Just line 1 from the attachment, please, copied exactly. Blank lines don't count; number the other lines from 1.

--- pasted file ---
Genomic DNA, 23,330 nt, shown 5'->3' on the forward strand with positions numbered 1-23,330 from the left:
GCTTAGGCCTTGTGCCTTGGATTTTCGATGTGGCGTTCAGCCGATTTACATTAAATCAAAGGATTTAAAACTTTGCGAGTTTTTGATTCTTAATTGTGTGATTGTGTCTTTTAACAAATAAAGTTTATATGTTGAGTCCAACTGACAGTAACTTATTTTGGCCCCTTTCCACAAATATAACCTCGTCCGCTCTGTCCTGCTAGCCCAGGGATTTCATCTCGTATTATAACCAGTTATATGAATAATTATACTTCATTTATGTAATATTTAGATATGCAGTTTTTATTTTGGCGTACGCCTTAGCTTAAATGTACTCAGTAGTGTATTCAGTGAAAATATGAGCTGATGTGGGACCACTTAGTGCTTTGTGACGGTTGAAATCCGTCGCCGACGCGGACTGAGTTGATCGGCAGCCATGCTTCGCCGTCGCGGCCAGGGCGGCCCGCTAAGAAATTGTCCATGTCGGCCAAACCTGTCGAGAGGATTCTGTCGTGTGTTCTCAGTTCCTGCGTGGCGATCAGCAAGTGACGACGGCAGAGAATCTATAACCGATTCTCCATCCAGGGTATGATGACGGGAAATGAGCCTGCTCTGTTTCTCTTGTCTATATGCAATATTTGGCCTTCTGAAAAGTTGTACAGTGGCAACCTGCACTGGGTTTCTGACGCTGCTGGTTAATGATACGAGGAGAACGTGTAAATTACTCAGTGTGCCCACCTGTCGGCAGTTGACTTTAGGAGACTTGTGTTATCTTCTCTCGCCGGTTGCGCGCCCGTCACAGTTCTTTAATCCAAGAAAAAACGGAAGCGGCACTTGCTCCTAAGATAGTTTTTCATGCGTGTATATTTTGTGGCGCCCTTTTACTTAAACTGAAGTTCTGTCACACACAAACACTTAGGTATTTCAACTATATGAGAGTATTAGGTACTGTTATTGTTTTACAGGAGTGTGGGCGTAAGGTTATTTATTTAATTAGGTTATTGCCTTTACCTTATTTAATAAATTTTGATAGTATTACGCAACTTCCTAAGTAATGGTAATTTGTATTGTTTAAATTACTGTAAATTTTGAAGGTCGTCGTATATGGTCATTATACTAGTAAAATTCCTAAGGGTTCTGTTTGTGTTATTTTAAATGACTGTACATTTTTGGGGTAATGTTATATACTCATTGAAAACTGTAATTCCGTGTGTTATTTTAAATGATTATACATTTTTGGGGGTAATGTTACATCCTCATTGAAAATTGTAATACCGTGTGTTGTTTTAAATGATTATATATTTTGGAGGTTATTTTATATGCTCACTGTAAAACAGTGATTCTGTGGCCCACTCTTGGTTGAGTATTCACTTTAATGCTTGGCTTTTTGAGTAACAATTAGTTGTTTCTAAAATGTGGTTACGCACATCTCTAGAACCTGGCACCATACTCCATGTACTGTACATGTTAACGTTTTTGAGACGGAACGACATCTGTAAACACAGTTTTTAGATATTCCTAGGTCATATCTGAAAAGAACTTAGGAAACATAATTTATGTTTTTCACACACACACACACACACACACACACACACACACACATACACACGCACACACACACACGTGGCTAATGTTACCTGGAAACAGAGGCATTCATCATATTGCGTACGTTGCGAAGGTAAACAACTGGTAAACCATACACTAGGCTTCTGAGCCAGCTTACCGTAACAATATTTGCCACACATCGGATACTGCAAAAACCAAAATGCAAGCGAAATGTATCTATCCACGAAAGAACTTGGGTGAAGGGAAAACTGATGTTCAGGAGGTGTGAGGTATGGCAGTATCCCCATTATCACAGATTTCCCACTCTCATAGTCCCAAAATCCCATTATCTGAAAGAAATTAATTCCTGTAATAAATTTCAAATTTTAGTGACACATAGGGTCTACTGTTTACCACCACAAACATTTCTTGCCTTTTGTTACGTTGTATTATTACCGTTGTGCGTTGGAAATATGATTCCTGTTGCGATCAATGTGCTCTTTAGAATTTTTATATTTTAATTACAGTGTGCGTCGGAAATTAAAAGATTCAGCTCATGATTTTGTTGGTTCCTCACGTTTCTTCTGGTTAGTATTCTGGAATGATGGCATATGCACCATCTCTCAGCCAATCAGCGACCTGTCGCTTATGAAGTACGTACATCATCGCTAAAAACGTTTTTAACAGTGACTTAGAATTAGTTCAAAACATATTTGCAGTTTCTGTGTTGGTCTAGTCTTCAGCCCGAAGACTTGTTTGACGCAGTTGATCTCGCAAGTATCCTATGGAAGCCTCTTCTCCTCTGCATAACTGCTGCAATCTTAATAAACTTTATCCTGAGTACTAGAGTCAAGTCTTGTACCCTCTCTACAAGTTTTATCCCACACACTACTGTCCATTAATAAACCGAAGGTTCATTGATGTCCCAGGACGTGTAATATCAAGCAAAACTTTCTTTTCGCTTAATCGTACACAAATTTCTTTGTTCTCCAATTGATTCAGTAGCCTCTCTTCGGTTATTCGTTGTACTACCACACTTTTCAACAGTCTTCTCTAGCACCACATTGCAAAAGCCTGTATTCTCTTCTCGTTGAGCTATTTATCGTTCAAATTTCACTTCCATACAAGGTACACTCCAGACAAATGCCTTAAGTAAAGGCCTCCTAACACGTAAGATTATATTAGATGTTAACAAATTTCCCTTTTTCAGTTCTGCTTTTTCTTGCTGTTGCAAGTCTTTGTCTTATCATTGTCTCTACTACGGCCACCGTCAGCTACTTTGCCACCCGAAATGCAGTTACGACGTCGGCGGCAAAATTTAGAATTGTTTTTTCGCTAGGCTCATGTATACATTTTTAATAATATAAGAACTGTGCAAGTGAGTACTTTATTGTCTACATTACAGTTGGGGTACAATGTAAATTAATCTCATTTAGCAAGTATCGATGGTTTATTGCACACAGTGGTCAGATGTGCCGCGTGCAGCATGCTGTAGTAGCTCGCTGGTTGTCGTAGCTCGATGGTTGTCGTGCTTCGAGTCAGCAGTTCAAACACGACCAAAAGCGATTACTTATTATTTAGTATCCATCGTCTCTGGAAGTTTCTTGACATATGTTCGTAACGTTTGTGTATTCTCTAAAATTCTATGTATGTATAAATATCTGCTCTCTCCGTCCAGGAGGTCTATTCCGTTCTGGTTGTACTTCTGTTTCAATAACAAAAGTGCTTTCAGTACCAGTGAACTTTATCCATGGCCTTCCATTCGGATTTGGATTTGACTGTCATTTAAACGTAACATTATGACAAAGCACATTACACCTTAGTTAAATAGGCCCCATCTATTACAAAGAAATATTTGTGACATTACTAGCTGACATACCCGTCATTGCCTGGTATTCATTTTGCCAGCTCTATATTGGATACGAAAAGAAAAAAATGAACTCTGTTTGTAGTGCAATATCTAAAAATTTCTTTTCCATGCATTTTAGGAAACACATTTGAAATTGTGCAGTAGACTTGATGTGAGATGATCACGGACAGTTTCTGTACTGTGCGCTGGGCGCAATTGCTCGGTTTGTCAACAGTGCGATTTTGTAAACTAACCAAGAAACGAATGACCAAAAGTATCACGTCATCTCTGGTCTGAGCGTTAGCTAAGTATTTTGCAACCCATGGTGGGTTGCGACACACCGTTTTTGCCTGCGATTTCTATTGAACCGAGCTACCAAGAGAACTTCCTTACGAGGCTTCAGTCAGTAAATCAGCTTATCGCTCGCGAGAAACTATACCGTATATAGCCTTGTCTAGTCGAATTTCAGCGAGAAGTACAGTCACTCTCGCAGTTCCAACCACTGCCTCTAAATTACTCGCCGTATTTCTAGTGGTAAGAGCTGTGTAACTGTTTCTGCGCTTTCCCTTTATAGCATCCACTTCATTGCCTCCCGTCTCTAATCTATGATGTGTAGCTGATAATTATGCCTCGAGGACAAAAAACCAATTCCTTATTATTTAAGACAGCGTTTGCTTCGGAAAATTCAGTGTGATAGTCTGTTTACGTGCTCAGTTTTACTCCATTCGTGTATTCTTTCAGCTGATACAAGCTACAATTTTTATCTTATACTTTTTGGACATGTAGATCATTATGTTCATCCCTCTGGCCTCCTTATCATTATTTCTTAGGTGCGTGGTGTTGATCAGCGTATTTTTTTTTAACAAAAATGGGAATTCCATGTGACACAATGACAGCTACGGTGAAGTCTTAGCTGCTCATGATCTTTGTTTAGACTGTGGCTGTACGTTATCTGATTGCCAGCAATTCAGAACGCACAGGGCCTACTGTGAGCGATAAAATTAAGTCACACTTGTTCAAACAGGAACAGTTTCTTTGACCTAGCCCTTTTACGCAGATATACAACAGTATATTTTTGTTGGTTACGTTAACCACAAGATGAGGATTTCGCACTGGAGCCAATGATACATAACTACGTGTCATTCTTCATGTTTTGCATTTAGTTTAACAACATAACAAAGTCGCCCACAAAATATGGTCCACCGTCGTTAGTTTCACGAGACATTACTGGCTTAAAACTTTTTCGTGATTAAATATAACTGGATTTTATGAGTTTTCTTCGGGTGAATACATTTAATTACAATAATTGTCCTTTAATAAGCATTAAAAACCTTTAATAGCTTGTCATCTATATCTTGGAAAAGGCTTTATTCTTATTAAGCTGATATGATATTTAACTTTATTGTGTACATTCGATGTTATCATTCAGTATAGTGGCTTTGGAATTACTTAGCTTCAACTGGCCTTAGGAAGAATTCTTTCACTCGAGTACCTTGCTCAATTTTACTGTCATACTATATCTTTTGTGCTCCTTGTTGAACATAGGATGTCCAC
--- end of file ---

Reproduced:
Genomic DNA, 23,330 nt, shown 5'->3' on the forward strand with positions numbered 1-23,330 from the left: